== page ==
In 'Wear Your Dream,' tattoo artist inks a memoir

During the course of his career, tattoo artist Ed Hardy has seen body art destigmatized and his profession largely decriminalized.
During the course of his career, tattoo artist Ed Hardy has seen body art destigmatized and his profession largely decriminalized. AP

Tattoos no longer are the heraldry of just sailors, prisoners, prostitutes or Japanese gangsters. They are almost as common as cellphones.

The tattoo has been socially destigmatized. Just go to a beach or a gym or watch Jersey Shore. One in five adult Americans has a tattoo. Its legal decriminalization is less well known. From 1961 to 1997, tattooing was a misdemeanor in New York state. (You still can't get tattooed legally in the United Arab Emirates.) No wonder tattoo parlors were down by the docks or wedged between strip joints. Hence the frisson, if you had a tattoo — especially back then, and especially if you took off your clothes to show a permanent body decoration.

The tattoo's journey toward legitimacy has been less than 50 years. It's a long way from the days when "freaks" covered in tattoos were shown at carnivals, and prisoners were tattooed with numbers.

Ed Hardy, 68, who has now hung up his needle, was at work during those dark days, exhuming tattooing from the domain of skulls, anchors and dragons. He's been a financial success, so much so that his images were licensed, to his chagrin, on everything from candles to cigarette lighters to a best-selling perfume. Hardy revisits his improbable career and the tattoo's rise from vagrants to Vogue in Wear Your Dreams with the help of former San Francisco Chronicle pop music critic Joel Selvin.

An authority in an under-appreciated medium is finally putting needle to paper. Hardy is a voluble talker. Wear Your Dreams reads like an "as told to" rock biography, minus the overdoses and groupies, and minus any pretense. Plus lots of undramatic detail about his apartments and raising a child. In case you were wondering, tattooists are people, too.

Hardy views his life humbly as the learning and refining of a craft, albeit a stigmatized one, and succeeding in making a living at it — an easier achievement than making tattoos respectable. His vocation began as a childhood fascination.

"Wear Your Dreams" was on his first business card. We move through the shops of older mentors, like the urbane Phil Sparrow (Samuel Steward) of Oakland, Calif. — a milieu that he chose over a scholarship to Yale. He went eventually to Japan (where elaborate tattoos covered the bodies of gangsters called yakuza) and through alcohol (which he kicked), pot (a longtime love) and surfing (a passion), all while refining picture- making on human skin.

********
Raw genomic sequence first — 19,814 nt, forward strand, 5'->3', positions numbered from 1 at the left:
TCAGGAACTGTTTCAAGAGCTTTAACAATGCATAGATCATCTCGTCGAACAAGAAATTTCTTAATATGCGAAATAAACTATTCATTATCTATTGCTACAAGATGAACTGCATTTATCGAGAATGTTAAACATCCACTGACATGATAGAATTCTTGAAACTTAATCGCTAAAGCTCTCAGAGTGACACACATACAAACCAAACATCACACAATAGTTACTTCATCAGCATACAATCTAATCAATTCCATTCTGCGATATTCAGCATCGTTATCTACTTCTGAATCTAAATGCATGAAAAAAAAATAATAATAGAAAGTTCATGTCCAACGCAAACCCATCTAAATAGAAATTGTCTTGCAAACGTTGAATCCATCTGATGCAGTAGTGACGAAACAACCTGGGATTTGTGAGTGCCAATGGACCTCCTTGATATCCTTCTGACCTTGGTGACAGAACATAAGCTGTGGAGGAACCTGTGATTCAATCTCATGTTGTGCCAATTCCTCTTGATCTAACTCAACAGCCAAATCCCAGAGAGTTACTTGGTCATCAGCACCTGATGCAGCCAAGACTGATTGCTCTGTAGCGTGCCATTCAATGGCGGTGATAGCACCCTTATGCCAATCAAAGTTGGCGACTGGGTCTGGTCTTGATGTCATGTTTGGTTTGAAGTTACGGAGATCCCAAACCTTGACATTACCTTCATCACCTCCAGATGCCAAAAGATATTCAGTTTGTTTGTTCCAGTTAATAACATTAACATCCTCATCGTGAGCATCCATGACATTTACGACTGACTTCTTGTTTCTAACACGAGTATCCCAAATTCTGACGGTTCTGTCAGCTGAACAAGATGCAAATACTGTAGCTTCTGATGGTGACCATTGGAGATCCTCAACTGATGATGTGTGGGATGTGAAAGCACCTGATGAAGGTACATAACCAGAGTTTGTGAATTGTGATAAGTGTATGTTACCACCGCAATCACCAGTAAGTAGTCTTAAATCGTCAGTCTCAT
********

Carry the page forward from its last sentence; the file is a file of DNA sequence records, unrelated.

Timing and luck were factors. When Hardy was learning tattooing in Southern California, the emblems of car decoration and surf culture converged with comic book art, just as Mexican and Japanese images found their way into American culture and onto Americans' arms. The tattoo became a flower of evil for hippies. Hardy, who had gotten in early, was the medium's best-known practitioner.

The windfall of ink on skin became a curse. Hardy came to the attention of marketer Christian Audigier, to whom he signed over all reproduction rights in 2004. Soon the once-obscure tattooist was drowning in his own imagery.

Hardy eventually parted company with Audigier — he's now with another firm — but not before his brand was watered down, a misfortune that should give pause to any craftsman who sees dollar signs in his own products. That story merits an entire book.

A lifelong student of art, Hardy thinks, rightly, that his medium — and, by extension, himself — was slighted. The question comes down to the obvious one: But is it art? Like every medium, it certainly can be, in the right hands. Five minutes on the Internet offers plenty of evidence. (The Web will take you worlds beyond the mostly archival pictures in Wear Your Dreams.)

As with all image making, tattooing is a work in progress. Tattooists who've assimilated Hardy's work, plus Japanese virtuosity and much of the infinity of art available, have overtaken Hardy into abstract patterns and hyper-realism and styles that resist characterization.

Hardy surely would welcome company in expanding the visual vocabulary that he found stuck in the tastes of sailors and convicts. It's still a mixed blessing. Now the vast mass of tattooing risks recycling youth consumer honky tonk, the taste of teenagers on the way from Wal-Mart to a Justin Bieber concert — uninspiring even on the loveliest of young bodies.

But tattoos, rampant even when they were illegal, are hard to control. There is no academy, no pompous critic holding court, no rules except health regulations. All the more room for surprises in talented hands encouraged by Hardy to take up the needle.


'Wear Your Dreams: My Life in Tattoos'

By Ed Hardy with Joel Selvin

Thomas Dunne/St. Martin's. 293 pp. $26.99.